Volatile Corrosion Inhibitors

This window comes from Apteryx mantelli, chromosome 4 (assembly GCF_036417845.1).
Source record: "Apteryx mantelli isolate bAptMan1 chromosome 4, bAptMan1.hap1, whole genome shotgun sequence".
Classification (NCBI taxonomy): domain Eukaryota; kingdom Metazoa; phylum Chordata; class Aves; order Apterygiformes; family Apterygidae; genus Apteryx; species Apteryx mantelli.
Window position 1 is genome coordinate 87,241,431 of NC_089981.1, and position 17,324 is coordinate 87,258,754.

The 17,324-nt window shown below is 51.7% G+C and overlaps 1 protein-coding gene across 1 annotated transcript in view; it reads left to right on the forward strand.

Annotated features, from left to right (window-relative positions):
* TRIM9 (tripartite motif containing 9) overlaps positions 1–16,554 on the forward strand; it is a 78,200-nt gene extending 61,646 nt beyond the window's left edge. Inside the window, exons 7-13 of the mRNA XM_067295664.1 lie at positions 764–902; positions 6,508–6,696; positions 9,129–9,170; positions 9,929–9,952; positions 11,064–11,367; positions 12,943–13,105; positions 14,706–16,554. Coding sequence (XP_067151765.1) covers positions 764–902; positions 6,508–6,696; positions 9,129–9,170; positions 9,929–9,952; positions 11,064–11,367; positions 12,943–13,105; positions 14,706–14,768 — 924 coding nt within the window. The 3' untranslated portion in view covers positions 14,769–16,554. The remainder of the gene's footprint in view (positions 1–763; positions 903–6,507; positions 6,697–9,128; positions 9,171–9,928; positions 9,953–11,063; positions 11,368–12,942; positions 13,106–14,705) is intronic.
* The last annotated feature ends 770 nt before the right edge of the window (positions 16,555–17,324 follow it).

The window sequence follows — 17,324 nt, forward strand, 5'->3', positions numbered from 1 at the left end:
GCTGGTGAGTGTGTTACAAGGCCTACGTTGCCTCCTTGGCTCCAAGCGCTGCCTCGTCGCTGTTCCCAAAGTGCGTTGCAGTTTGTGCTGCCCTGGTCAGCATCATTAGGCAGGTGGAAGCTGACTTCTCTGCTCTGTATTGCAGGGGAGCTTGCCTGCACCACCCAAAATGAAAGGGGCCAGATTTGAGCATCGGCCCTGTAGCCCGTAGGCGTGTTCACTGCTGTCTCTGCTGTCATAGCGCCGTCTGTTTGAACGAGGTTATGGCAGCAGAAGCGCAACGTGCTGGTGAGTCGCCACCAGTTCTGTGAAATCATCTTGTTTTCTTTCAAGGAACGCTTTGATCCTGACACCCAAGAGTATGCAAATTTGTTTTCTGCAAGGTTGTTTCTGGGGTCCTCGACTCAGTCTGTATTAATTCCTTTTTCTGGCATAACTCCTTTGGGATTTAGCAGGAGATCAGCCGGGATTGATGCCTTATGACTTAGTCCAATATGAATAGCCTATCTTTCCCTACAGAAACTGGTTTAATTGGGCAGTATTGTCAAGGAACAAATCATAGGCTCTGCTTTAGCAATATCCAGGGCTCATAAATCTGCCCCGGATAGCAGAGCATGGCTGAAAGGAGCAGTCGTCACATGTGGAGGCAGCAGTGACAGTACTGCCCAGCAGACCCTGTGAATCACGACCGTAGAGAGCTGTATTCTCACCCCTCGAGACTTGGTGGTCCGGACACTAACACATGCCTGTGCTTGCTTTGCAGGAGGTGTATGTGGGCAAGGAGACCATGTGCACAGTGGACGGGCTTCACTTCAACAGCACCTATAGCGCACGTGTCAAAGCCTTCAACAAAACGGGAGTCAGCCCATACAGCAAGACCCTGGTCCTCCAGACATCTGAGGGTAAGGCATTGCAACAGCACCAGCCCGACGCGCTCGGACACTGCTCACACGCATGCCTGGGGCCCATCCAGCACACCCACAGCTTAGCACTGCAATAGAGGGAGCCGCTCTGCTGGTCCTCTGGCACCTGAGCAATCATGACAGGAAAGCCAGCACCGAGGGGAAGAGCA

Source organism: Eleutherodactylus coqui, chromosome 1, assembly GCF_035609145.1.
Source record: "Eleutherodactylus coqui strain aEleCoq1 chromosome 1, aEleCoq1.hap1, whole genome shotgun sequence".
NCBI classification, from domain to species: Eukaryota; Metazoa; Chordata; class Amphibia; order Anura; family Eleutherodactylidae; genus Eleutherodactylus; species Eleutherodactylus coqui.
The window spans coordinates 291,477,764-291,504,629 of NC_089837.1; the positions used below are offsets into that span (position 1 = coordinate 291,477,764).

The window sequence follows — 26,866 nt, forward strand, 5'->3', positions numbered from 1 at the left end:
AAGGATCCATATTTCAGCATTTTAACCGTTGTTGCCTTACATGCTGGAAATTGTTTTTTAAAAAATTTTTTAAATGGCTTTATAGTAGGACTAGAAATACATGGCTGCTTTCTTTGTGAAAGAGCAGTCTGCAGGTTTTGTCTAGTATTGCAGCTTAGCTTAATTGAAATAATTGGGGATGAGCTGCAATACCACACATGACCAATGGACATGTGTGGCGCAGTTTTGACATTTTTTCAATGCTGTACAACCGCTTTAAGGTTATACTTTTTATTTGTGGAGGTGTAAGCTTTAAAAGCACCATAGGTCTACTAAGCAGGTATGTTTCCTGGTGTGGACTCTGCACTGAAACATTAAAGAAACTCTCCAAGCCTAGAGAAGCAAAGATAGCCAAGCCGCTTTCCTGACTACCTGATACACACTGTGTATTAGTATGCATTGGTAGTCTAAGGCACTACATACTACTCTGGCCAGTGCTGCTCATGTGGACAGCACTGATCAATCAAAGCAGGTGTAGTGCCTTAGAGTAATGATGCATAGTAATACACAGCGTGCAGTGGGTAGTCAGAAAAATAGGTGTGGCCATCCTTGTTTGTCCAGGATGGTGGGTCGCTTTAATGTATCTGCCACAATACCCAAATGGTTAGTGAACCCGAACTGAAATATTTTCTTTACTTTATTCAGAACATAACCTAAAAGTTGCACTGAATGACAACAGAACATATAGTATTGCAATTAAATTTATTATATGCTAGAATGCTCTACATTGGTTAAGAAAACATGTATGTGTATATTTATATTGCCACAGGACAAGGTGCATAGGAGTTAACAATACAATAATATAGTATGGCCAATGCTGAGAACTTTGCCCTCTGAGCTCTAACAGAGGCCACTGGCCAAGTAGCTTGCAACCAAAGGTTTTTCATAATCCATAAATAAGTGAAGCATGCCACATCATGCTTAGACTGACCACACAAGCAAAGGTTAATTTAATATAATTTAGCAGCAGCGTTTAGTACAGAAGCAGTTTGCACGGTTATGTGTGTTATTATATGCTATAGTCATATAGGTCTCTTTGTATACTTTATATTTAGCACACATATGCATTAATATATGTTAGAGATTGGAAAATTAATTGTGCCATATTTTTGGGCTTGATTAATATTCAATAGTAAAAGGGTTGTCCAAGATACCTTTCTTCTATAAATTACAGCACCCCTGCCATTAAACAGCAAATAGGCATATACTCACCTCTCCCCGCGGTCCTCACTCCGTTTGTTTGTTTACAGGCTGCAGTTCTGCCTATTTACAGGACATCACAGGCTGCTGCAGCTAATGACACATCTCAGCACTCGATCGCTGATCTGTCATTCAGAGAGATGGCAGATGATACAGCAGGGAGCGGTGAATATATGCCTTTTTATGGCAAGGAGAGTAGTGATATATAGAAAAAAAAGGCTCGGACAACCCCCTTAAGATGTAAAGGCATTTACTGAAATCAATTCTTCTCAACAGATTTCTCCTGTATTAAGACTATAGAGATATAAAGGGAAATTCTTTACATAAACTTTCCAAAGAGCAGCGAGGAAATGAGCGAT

Volatile corrosion inhibitors were originally developed for protection of ferrous metals in tropical environments, an approach that soon proved limiting because of incompatibility with nonferrous metals. Recent developments are based on the synthesis of compounds that provide satisfactory “general” protection, i.e., they protect most commonly used ferrous and nonferrous metals and alloys. Investigations of electrochemical behavior show that these compounds belong to family of mixed or “ambiodic” inhibitors capable of slowing both cathodic and anodic corrosion processes. Active ingredients in VCIs are usually products of reaction between a volatile amine or amine derivative and organic acid. The product obtained as a result of this reaction, ‘aminocarboxilates’ are the most commonly used VCIs. Cyclohexylamine, dicyclohexylamine, guanidine, aminoalcohols, and other primary, secondary & tertiary amine salts represent the chemical nature of VCIs. VCI compounds, although ionized in water, undergo a substantial hydrolysis that is relatively independent of concentration. This independence contributes to the stability of the film under a variety of conditions. The absorbed film of the VCI on the metal surface causes a repulsion of water molecules away from the surface. This film also provides a diffusion barrier for oxygen, decreasing the oxygen concentration, and thus reduction of the cathodic reaction. Strong inhibition of the anodic reaction results from the inhibitor’s having two acceptor-donor adsorption centers that form a chemical bond between the metal and the inhibitor. Adsorption of these compound changes the energy state of metallic surface, leading to rapid passivation that diminishes the tendency of metal to ionize and dissolve. In addition to preventing general attack on ferrous and nonferrous metals, mixed VCIs are found to be effective in preventing galvanic corrosion of coupled metals, pitting attack and, in some cases hydrogen embrittlement